Title: "On the Origin and Evolution of Segmentally Duplicated Genes in the Drosophila pseudoobscura Genome."

Abstract: Gene duplication has been recognized as an important evolutionary force for over three decades. The 12 sequenced Drosophila genomes offer an excellent opportunity to study genome evolution, including gene duplication. We identified recently duplicated genes in the Drosophila pseudoobscura genome that arose via segmental duplication after the divergence of D. pseudoobscura and D. melanogaster. The relative orientations of paralogs, lengths of duplicated regions, and sequences flanking duplicated regions provide insights into the molecular mechanisms underlying segmental duplication in Drosophila genomes. To gain a better understanding of the early evolution of duplicated genes, we analyzed nucleotide and protein coding sequence divergence between paralogs. I will present the results of these analyses of recently segmentally duplicated genes in the D. pseudoobscura genome.


References: Moore and Purugganan. 2003. The early stages of duplicate gene evolution. PNAS 100:15682-25687.Richards, et al. 2005. Comparative genome sequencing of Drosophila pseudoobscura: chromosomal, gene, and cis-element evolution. Genome Res. 15:1-18.


Speaker: Erika Kvikstad -Department of Biology

Title: "A macaque’s-eye view of human insertions and deletions: regional rate variation and mechanisms of mutagenesis."


Abstract: Insertions and deletions (indels) cause numerous genetic diseases and lead to pronounced evolutionary differences among genomes. The macaque sequences provide an opportunity to gain insights into the mechanism of these mutations on a genome-wide scale by establishing the polarity of indels occurring in the human lineage since its divergence from the chimpanzee. Here we apply multiple regression analyses to demonstrate an extensive regional indel rate variation stemming from local fluctuations in male and female recombination rates, divergence, proximity to telomere, and other genomic factors. We find that both replication and, surprisingly, recombination contribute significantly to small indel formation. As the relative input of these factors differs between insertions and deletions, the two types of mutations are likely guided in part by distinct mechanisms. These results bring us closer to unraveling the processes of indel mutagenesis.


References: Hellmann I, Prufer K, Ji H, Zody MC, Paabo S, Ptak SE. 

 Why do human diversity levels vary at a megabase scale?

Genome Res. 2005 Sep;15(9):1222-31.




Speaker: Samir Wadhawan -Department of Biology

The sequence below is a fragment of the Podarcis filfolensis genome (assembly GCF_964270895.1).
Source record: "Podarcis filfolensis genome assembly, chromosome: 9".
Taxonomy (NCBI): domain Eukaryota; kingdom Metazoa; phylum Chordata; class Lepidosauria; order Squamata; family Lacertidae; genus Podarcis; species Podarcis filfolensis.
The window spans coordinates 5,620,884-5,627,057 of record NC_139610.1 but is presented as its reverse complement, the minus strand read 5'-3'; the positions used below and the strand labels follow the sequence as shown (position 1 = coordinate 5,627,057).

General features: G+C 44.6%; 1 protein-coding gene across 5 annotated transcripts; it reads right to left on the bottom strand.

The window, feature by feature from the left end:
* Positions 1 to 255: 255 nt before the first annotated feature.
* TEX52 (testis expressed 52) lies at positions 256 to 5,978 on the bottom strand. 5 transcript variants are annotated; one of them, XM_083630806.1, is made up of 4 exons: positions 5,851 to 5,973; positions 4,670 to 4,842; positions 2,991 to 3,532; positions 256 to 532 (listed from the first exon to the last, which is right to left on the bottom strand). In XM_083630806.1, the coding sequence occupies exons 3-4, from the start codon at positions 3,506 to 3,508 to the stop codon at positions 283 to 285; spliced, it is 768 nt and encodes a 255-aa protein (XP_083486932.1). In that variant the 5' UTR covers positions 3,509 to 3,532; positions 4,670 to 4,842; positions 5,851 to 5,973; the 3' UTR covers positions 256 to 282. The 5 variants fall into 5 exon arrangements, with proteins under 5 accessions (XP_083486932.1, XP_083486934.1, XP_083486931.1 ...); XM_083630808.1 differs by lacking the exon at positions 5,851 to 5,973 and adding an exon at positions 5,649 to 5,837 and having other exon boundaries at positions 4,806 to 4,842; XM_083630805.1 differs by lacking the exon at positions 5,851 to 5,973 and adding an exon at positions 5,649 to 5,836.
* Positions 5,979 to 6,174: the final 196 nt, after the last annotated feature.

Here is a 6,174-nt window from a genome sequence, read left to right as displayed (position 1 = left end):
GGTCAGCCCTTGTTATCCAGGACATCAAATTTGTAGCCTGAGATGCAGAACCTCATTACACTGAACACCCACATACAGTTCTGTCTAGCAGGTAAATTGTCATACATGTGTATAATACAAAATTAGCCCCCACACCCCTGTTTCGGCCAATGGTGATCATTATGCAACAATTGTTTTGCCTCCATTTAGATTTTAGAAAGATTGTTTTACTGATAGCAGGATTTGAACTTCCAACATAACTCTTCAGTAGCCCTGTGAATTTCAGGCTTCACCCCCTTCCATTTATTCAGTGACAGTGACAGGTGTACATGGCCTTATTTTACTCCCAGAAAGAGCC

Title: "Dual Coding, Duplication, Imprinting, and Exon Shuffling Unite to Shape the Evolution of GNAS/GNAL Complex."


Abstract:Gnas and its paralog Gnal constitute the Gs family of G-proteins that encodes the G-protein alpha subunit. The two loci are imprinted and share significant structural resemblance. But a unique feature distinguishing them is the presence of functional protein-coding regions in Gnas that overlap for over 1,000 nucleotides. The two reading frames are embedded in a large paternally transcribed (~2kb in size) upstream exon known as the XL. Shifted one nucleotide relative to each other, the two frames when translated code for XLαs and ALEX proteins. XLαs represents the extra large form of the stimulatory G-protein alpha subunit. ALEX appears to regulate signal transduction properties of XLαs by binding to XLαs and preventing its association with receptors. The XL exon, which encodes both proteins, evolves so rapidly that it is virtually unalignable between primates and rodents. Even within the rodents it is highly divergent. Despite showing so much divergence, the +1 reading frame encoding ALEX is still preserved in these species. Here we characterize the evolution of this exon by sequencing it in several rodents, and analyzing the sequences together with those available for other mammals from various genome assemblies. In addition we decipher the selection constraints acting on other coding regions at both loci and also analyze the evolution of the Gs family.



1.      Nekrutenko, A., S. Wadhawan, et al. (2005). "Oscillating evolution of a mammalian locus with overlapping reading frames: an XLalphas/ALEX relay." PLoS Genet 1(2): e18.

2.      Klemke, M., R. H. Kehlenbach, et al. (2001). "Two overlapping reading frames in a single exon encode interacting proteins--a novel way of gene usage." Embo J 20(14): 3849-60.